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macpatagon
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Multimeter question

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Does anybody know how to setup/use a multimeter to check iphone parts like dock flex connector, microphone, headphone jack, etc. It would be very usefull since the only way to check for funcionality of these parts is trying with a newone and we can make a mistake.

Thank you and sorry for my basic english.

Macpatagon

Edited by: Kyle Wiens ( )

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Crisb
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Hi,

there are three tests modes on the multimeter you should be carefull with.

The first one is the resistor, second the diode and third the circuit test. The multimeter will send out a constant voltage of 9V, if it works with a 9V block battery, and shows in these test modes the value of the resistor, that the diode works or that you have a closed circuit or not.

As there are many parts as ICs and transistors on the logic board using a lower operating voltage than 9V, you can easily fry one of these parts in worst case.

So if you are using a multimeter in one of these test modes, be sure to disconnect the part to be measured them from the logic board. In worst case you only fried this part and not the whole logic board.

How to setup/use the multimeter to test the parts you mentioned is a little longer story.

First you will need appropriate cables and clips/tips. Then you will need test setups for the part to be tested. A.e. you will need a cut off headphone plug with blank cable ends to hook a test clip to. For the other end of the headphone jack a very fine tip (like a needle), or a connector wit cables to hook another clip to.....a.s.o.

To make a long story short, if you don't want to repair iPhones and iPod professionally i would stay with changing the part and try if it works. Because its easier and faster.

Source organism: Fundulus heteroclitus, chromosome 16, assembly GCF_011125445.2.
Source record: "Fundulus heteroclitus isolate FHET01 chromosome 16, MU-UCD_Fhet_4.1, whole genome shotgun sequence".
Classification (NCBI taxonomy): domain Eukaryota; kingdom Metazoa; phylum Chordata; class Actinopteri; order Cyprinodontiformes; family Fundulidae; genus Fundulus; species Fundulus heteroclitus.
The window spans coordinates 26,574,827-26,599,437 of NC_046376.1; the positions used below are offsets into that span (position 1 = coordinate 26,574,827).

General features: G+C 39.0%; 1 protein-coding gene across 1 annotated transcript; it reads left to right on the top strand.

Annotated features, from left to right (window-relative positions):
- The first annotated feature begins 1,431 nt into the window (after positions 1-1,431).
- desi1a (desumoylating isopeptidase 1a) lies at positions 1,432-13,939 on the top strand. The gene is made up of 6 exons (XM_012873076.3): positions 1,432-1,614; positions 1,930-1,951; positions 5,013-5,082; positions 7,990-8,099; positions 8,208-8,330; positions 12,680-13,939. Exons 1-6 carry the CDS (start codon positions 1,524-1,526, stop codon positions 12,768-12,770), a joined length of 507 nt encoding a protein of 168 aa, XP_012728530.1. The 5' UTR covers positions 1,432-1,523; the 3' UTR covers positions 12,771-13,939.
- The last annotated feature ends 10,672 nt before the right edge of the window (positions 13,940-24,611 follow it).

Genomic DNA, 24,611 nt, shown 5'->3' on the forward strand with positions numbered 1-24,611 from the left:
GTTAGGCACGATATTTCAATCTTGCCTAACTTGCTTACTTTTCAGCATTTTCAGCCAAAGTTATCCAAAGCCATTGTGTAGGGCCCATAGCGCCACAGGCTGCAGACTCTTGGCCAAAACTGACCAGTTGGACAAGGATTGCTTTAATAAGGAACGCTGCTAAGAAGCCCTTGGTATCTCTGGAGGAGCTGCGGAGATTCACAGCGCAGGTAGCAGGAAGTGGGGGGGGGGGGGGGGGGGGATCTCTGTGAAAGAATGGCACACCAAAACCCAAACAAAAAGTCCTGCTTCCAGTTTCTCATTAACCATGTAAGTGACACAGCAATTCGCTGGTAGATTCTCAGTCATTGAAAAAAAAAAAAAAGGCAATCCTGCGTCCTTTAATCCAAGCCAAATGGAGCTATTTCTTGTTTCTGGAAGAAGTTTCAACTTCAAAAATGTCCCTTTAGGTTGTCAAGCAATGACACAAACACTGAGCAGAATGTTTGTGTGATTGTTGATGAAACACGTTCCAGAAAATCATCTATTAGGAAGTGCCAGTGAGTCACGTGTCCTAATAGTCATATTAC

Edited by: Crisb ( )

Hi Crisb, thank you for your time. You arr right, changing the part and try if it works its easier and faster...and less dangerorus!

macpatagon,

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ABCellars
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Yes for some things such as testing if the cable is good between the head phone jack and the other end of the cable that attaches to the motherboard. The cable will need to be disconnected from the motherboard to test that. The test is is called a continuity test. Most multimeters/mutitesters have this function. This kind of test is good for testing switches, such as the on/off switch, the cable will need to be unplugged from the motherboard. This test can also be used on cables from one end to the their end result, such as the head phone jack, again the cable will need unplugged from the motherboard. CAUTION: You do not want to run this test with a multitester across an IC you can harm them. Electricity follows the path of least resistance, therefore electricity will only flow between the path of the multimeter's test probes.

NOTE: You can actually make your own 3 volt continuity tester with a LED that shouldn't bother an IC. Instructions for doing that are here: http://www.instructables.com/id/Continui... For use as a tester for small things, such as iPone parts, I would modify the design in the instructable to do away with the big clip and use a probe tip on the end of the wire. I would also file down the tips of both "probes" to a fine point to ensure you are only touching and testing what you want to.

Edited by: ABCellars ( )

So can it be done? Dou you know how? Thank you

macpatagon,

Just reading crisb's explanation confused me... I think it'd be helpful to others if you re-answered this question in plain and simple english....

pollytintop,

Do a google on continuity test. You will want to run a continuity test from the cables pins to the other end. The cables will need removed from the board so you can access their contacts. You will need to take a know good cable to find out what pins on the cable correlate to the other end. Draw pictures and write these down what you find. You will be making your own guides based on the results of testing good cables so you can test unknown cables. Here is a pin out the dock connector for some of the devices: http://pinouts.ru/Devices/ipod_pinout.sh... . You should be able to find the other pin outs with some searching. Good Luck! CAUTION: What Chrisb says is correct about ICs, you do not want to run a continuity test across any IC you can kill it. The continuity test is good for testing head phone jack to the end of the cable and charging dock points to end of cable. Checking the wire for internal breaks. Good Luck!

ABCellars,

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